What to know about Tax Day 2022 – NBC Chicago

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When is Tax Day this year and what changes should you be aware of before you file your taxes this spring?

This year’s filing will be slightly different.

Here’s what you need to know.

What is the deadline for filing your taxes in 2022?

April 15 is a day that many Americans dread, as it represents the traditional deadline for individuals to file their federal and state income tax returns.

That’s not always the case, however, and it’s not this year either.

While most Americans will have filed their taxes by April 15 anyway, that’s not the filing deadline this year. Instead, the vast majority of Americans will be required to file their taxes by Monday, April 18.

Why is Tax Day different this year?

The answer has to do with a holiday observed in Washington, D.C. Emancipation Day, a holiday celebrating the freeing of slaves in the nation’s capital, is celebrated either on April 16 or on years when that date falls on a weekend. -end, it is marked on the day of the week closest to this date.

Federal employees get a day off, including at the Internal Revenue Service.

This year, April 16 falls on a Saturday, which means the nearest weekday is April 15.and of the month. As a result, the deadline for filing tax returns has been extended to April 18.

In 2023, the tax deadline will move forward again, as April 15 and 16 will fall on a weekend. Employees in Washington, DC will have the day off on April 17, and therefore the deadline will again fall on April 18.

According to the federal government, there are residents of two different states who will actually have until April 19 to file their taxes. These residents would normally file on the 18thandbut since this is the day Patriots Day is observed in both states, their deadline will be extended to the 19thand in place.

The next time the tax deadline will fall on April 15 is in 2024, when the date falls on a Monday. As a result, Emancipation Day will be celebrated on its usual date of April 16.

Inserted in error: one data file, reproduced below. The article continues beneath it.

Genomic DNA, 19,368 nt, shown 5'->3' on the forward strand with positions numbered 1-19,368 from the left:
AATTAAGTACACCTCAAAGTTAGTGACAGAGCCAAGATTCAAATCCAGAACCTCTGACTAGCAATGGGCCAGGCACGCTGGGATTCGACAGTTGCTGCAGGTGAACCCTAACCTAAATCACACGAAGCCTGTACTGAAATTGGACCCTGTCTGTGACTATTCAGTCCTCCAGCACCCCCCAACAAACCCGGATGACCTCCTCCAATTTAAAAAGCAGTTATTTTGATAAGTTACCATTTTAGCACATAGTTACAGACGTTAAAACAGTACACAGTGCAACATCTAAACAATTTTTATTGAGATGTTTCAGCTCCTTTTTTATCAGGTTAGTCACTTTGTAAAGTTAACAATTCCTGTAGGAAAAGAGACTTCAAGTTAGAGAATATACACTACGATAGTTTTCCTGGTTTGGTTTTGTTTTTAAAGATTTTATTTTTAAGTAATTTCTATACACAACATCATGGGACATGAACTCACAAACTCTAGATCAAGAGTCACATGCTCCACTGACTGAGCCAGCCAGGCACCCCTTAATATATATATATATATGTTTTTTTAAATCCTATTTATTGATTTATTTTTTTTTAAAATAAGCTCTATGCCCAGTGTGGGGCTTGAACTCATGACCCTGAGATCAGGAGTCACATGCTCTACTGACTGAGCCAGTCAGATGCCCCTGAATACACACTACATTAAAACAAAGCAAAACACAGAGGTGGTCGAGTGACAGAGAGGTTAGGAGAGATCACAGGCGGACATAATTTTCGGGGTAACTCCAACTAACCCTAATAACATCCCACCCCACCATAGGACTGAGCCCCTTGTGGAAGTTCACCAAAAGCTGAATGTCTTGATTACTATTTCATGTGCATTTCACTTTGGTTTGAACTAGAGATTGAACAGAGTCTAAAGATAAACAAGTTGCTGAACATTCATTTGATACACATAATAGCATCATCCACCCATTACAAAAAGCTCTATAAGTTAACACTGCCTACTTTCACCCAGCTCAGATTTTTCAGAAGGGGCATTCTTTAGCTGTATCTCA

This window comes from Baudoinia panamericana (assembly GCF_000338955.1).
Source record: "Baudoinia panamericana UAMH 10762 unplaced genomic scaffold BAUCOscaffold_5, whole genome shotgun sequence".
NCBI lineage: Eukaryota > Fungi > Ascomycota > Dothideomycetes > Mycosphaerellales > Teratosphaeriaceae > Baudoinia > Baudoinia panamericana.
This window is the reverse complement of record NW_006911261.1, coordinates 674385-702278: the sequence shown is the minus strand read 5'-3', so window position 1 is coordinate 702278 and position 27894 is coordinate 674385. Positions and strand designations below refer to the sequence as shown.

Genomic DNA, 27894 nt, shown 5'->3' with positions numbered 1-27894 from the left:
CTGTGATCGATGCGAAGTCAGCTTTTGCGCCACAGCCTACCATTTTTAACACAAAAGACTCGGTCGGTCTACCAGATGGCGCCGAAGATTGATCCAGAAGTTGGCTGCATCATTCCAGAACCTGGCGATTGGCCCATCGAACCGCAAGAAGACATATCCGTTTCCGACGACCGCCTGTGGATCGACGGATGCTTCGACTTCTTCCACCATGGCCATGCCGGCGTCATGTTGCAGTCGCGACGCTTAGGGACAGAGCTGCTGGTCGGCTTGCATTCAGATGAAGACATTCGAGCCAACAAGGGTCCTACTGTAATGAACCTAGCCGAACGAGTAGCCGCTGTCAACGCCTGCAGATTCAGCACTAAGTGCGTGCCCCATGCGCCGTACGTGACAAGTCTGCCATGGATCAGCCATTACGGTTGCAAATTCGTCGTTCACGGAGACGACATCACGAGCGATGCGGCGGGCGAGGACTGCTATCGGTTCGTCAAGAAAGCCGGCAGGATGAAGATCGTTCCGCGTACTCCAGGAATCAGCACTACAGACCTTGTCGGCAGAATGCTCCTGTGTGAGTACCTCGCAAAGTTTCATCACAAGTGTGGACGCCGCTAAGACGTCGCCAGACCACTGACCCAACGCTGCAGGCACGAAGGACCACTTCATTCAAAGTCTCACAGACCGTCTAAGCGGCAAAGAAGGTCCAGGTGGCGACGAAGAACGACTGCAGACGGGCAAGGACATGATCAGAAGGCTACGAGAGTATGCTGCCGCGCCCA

How can I check the status of my return?

The Illinois Department of Revenue said “in addition to free Form IL-1040 filing through MyTax Illinois, individuals can also use the site to make payments, respond to department requests, and check the status of their refunds. using the Where is my refund? link.

What about the earned income tax credit?

Are you eligible for an earned income tax credit?

If you weren’t last year, that might have changed.

Under the new guidelines, more people without children are eligible to receive the federal Earned Income Tax Credit (EITC), the federal government’s largest refundable tax credit for low-to-middle income families, according to the report. ‘Internal Revenue Service.

The tax claim could help taxpayers earn an even bigger return, but according to the Illinois Department of Revenue, many Illinois residents are missing out.

The EITC and its Illinois counterpart, the Illinois Earned Income Credit (EIC), could provide greater returns to eligible filers. But you will have to claim it on your tax return in order to see the benefits.

In a change from years past, the federal credit is now available to younger workers and seniors without children. To be eligible, workers must be at least 19 years old and over 64, according to the IRS. Previously, the single person credit was only available to people between the ages of 25 and 64.

To find out if your family is eligible for the credit, click here.

What about the child tax credit?

Millions of Americans who have never filed taxes will need to do so this year in order to claim what is rightfully theirs under the enhanced child tax credit.

Previously, only people who made enough money to owe income taxes could get the full credit.

But as part of the $1.9 trillion coronavirus relief package, President Joe Biden has expanded the program, increasing payments up to $3,600 a year for each child age 5 or younger and 3 000 dollars for those aged 6 to 17.

Monthly payments amounted to $300 for each child 5 and under and $250 for those between 5 and 17.

The government began sending the payments – a total of $93 billion – on a monthly basis from last July. Now there are six more months of payments waiting to be claimed. And some families have not yet received any of the benefits due to them. In total, an estimated $193 billion has yet to be claimed.

The only way to receive this money is to file a tax return.